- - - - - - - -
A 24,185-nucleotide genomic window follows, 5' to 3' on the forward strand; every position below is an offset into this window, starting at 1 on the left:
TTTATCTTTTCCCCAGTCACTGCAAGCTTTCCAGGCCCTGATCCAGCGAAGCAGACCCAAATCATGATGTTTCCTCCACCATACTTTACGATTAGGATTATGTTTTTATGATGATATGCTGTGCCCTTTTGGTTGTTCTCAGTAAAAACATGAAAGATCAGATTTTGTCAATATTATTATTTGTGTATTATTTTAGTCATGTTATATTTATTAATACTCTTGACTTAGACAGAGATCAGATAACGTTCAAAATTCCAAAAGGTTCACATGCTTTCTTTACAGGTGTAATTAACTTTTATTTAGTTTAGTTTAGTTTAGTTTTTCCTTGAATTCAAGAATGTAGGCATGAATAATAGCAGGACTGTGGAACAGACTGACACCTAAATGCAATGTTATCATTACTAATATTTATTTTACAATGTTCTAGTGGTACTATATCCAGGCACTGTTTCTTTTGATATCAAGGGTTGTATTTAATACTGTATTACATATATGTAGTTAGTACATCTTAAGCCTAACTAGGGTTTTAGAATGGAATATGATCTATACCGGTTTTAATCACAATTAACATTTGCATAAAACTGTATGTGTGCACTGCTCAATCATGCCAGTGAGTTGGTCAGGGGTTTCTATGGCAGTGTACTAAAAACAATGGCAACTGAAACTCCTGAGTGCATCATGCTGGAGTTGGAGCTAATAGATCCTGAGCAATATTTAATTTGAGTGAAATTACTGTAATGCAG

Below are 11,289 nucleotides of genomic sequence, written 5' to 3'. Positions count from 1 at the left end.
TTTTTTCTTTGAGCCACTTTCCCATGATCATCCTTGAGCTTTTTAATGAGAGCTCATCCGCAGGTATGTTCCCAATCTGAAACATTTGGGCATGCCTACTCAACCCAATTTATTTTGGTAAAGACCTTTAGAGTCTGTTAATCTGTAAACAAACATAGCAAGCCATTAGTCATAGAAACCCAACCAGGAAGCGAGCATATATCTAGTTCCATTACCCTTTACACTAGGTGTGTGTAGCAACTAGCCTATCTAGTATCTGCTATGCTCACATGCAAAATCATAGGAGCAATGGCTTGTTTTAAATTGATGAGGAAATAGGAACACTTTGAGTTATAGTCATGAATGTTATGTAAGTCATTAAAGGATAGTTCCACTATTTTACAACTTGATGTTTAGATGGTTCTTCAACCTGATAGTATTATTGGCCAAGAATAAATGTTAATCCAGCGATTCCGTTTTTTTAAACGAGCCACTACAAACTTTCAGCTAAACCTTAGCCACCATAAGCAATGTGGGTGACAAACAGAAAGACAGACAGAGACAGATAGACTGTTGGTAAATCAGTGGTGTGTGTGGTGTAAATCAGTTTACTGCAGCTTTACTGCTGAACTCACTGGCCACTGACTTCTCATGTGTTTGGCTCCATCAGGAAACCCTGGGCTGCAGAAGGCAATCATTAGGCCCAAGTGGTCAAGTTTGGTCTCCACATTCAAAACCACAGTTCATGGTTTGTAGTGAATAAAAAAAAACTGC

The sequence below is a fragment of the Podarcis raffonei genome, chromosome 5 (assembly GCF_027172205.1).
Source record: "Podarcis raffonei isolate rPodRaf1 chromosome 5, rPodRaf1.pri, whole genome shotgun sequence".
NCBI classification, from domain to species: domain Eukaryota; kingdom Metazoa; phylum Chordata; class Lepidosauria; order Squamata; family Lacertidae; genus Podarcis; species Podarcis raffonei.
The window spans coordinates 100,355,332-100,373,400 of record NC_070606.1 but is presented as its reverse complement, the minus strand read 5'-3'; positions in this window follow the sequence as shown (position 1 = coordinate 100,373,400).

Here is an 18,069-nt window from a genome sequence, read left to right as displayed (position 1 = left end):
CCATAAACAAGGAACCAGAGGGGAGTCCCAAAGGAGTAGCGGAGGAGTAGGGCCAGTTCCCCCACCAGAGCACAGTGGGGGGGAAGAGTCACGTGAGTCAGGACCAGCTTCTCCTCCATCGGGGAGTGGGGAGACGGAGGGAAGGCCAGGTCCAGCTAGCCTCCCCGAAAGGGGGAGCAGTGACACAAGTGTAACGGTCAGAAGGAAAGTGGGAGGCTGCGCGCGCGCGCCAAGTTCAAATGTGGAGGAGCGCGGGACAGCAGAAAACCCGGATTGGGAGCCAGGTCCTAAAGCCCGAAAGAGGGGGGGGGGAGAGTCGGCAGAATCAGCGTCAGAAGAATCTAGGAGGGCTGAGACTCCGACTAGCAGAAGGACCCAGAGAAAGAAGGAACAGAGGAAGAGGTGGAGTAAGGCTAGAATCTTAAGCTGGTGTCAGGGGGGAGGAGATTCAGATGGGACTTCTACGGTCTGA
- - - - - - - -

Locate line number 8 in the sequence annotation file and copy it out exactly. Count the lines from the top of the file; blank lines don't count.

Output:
The window spans coordinates 100,355,332-100,373,400 of record NC_070606.1 but is presented as its reverse complement, the minus strand read 5'-3'; positions in this window follow the sequence as shown (position 1 = coordinate 100,373,400).